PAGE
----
Liz Cheney facing backlash over vote to impeach Trump

Washington-DC

CHEYENNE, Wyo. (NewsNation Now) — Florida Congressman Matt Gaetz rallied in Wyoming on Thursday against a powerful congresswoman who voted to impeach then-President Donald Trump.

10 House Republicans went against the party line, earlier this month. The most prominent of those: Rep. Liz Cheney of Wyoming.

Cheney, the daughter of former Vice President Dick Cheney, faces backlash for that vote, including the possibility of censure from the Wyoming Republican Party and being stripped of her job as House Republican Conference Chair.

There is also a new push to get Congresswoman Cheney out of office.

House Republican Conference Chair Liz Cheney (R-WY) arrives for a press conference at the U.S. Capitol on May 08, 2019 in Washington, DC. (Photo by Win McNamee/Getty Images)

For decades the Cheney name has been Republican gold in Wyoming.

Now, though, Cowboy State Republicans are rising up against a Cheney — Liz Cheney, their at-large U.S. Representative, third-highest ranking Republican in Congress and one of 10 House Republicans to vote for the latest Article of Impeachment against former President Trump.

US Vice President Dick Cheney (R), daughter Liz (L) and wife Lynne walk to Air Force 2 at Andrews Air Force Base as they depart on a ten-day trip to the Middle East, during which Cheney is scheduled to visit Oman, Saudi Arabia, Israel, the West Bank, and Turkey. (PAUL J. RICHARDS/AFP via Getty Images/FILE)

“I mean, I think it’s the straw that broke the camel’s back,” said Republican State Sen. Anthony Bouchard of Wyoming’s 6th district.

Sen. Bouchard announced a primary challenge to Cheney just days after her vote for impeachment.

“Wyoming is the state that, you know, had more people pull the lever for Donald Trump, both times. I think the voters want to send a strong statement to D.C.,” he said.

This isn’t just local politics. The movement to primary Cheney brought a Trump loyalist, Republican Rep. Matt Gaetz of Florida to the Wyoming State Capitol.

Rep. Matt Gaetz (R-FL) speaks to a crowd during a rally against Rep. Liz Cheney (R-WY) on January 28, 2021 in Cheyenne, Wyoming. Gaetz added his voice to a growing effort to vote Cheney out of office after she voted in favor of impeaching Donald Trump. (Photo by Michael Ciaglo/Getty Images)

Most of those gathered in Cheyenne are still hanging on to the defeated president as their standard-bearer and that’s fine with Gaetz.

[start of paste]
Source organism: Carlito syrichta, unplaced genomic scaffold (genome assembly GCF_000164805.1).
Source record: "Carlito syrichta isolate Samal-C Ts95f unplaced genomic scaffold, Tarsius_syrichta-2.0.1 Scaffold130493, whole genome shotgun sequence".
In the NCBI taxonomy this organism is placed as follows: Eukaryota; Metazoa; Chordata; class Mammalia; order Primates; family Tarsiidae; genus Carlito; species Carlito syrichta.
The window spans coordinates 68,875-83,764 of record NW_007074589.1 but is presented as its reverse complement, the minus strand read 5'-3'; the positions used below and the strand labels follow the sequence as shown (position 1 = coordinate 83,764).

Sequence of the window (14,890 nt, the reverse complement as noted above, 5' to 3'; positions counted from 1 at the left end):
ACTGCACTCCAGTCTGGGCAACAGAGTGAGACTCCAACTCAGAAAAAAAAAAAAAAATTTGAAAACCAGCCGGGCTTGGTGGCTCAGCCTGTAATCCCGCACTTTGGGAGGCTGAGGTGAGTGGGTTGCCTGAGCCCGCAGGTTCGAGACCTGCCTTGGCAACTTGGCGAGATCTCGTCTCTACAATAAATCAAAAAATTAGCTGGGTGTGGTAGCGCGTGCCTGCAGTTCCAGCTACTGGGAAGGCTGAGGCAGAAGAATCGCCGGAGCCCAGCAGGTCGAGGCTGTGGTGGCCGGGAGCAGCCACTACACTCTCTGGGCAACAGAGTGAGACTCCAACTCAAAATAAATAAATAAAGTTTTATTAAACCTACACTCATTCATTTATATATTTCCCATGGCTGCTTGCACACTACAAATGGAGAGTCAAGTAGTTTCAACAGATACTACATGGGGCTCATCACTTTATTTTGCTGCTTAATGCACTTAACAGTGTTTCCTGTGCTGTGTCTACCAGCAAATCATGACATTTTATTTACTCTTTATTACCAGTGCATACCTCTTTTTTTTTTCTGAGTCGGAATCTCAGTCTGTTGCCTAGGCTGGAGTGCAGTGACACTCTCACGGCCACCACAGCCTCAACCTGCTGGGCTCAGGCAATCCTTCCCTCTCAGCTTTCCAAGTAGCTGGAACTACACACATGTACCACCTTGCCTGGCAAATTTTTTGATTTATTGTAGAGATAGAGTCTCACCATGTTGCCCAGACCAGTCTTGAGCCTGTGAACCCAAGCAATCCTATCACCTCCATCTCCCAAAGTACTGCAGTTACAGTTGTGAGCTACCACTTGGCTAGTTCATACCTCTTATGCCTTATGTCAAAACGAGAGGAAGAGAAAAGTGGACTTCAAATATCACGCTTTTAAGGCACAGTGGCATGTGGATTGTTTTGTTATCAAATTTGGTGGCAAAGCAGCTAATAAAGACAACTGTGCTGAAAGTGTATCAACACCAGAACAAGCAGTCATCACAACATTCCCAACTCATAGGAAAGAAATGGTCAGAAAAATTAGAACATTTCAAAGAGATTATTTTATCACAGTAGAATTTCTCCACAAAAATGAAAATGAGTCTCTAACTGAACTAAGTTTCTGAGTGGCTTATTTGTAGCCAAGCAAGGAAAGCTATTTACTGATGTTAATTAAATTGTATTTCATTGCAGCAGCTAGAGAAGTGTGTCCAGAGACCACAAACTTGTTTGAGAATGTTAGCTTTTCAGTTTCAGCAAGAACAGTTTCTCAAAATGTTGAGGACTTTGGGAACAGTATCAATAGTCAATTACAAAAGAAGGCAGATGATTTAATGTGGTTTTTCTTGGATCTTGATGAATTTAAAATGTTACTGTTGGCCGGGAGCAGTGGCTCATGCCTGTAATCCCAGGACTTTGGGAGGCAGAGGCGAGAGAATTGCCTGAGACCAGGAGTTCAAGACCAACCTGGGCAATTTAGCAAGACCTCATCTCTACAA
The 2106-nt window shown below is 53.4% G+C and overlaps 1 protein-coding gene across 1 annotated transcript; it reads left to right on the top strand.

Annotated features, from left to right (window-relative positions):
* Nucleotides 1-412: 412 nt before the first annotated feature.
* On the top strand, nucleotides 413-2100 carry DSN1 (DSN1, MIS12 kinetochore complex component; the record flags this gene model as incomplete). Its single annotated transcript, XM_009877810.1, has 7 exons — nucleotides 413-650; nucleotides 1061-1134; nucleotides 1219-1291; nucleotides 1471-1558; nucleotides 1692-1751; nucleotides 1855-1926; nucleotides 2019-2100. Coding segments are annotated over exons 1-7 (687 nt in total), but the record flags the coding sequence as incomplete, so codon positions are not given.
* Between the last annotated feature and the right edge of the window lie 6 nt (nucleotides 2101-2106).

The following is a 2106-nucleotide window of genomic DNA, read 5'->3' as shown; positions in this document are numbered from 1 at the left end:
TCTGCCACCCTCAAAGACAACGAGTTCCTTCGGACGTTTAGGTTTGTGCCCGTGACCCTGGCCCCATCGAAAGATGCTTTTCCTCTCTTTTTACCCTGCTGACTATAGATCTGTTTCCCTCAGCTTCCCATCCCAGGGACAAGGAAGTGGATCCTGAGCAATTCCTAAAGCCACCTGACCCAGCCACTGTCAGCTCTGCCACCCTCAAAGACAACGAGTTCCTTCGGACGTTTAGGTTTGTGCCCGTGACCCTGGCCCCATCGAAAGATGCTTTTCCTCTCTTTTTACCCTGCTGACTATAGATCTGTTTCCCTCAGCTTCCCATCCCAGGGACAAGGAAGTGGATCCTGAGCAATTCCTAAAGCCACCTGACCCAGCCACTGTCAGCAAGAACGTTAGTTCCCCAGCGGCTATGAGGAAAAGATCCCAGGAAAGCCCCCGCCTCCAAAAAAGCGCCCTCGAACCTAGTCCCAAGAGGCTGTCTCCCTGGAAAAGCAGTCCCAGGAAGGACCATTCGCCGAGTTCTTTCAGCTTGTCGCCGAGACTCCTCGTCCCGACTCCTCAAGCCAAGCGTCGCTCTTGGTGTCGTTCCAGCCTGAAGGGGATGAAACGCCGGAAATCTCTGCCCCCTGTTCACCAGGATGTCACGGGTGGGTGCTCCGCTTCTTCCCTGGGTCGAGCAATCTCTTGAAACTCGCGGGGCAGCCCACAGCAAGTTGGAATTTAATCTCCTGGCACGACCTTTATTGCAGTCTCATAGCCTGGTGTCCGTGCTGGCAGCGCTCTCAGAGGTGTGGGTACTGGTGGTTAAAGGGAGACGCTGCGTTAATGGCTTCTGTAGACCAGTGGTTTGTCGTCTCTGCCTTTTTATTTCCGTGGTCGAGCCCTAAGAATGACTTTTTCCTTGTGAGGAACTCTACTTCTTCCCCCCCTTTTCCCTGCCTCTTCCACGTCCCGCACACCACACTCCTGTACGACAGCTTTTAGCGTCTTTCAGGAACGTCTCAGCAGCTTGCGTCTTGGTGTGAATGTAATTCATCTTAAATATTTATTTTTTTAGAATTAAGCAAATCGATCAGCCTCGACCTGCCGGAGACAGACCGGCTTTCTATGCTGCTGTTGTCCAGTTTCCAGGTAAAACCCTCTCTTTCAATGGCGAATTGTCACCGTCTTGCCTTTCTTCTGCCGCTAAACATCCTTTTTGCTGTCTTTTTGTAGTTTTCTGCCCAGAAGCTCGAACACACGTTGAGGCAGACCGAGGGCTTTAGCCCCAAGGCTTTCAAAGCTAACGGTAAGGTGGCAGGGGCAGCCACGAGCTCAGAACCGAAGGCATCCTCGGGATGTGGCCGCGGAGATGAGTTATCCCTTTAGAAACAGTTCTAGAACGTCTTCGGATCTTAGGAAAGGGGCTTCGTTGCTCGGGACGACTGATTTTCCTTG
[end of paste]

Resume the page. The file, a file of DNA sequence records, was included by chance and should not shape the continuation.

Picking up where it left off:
“I think this is Donald Trump’s party, and I’m a Donald Trump Republican. I want to see the vision and the policies of our past president continue to inform on our values and our actions. Liz Cheney represents a reversion to yesterday’s Republican party,” Rep. Gaetz said.

Republican State Rep. Landon Brown of Wyoming’s 9th district is a Cheney-supporting Republican who isn’t worried about the challenge.

“Truth be told, you know, the records show that Representative Cheney voted more in line with President Trump than Matt Gaetz has in his two years,” Rep. Brown said. “Yes, Representative Cheney cast a vote that was contrary to a very large portion of Wyoming’s populous. But I will also say, you know, in my support of Representative Cheney, I received a ton of support, and I know she is receiving a ton of support as well.”

Even Democrats said they don’t take delight over the divide in the opposition.

“You are seeing now a resistance movement within the Republican Party, creating a full out civil war. And that’s what’s happening in Wyoming right now is you’re seeing Liz Cheney and a few others try to hold on to something that looks like the pre-Trump Republican Party,” said Democrat U.S. Rep. Sean Patrick Maloney of New York’s 18th Congressional district.

Congressman Maloney chairs the Democratic Congressional Campaign Committee.

“I think Democrats need to provide a positive path forward for our country. And we can do that, with reasonable loyal opponents in the Republican Party, the way we have for generations,” he said. “We may have strong disagreements about policy. But we fundamentally love our country, and we are both grounded in reality. But I’m quite alarmed by what I’m seeing in the Republican Party. This is a new breed of cat.”

Republicans are alarmed as well. House Minority Leader Kevin McCarthy in a Wednesday call with members of his caucus told them to “cut that crap out” in reference to intraparty attacks going on.

Michael Shure: What’s your reaction to Leader McCarthy? 
Rep. Gaetz: I think the people who assembled here to share their patriotism wouldn’t deem this crap at all, they would deem this as an exercise of their First Amendment.

Congressman Gaetz came to a state that is talking like he is about bucking the establishment.

Wyoming state Sen. Anthony Bouchard, R-Cheyenne, who is challenging Rep. Liz Cheney (R-WY) in the primary race, speaks to supporters after a rally against Cheney on January 28, 2021 in Cheyenne, Wyoming.(Photo by Michael Ciaglo/Getty Images)

“We see an establishment that always moves and that it’s like they, they all scurry in the same direction. And I think that people are saying that now. They’re tired of it,” said Bouchard.

Rep. Brown isn’t worried.

“There’s absolutely no concerns in my opinion and absolutely no concerns on those that know Representative Cheney that she is and always will be a champion for the State of Wyoming,” he said.

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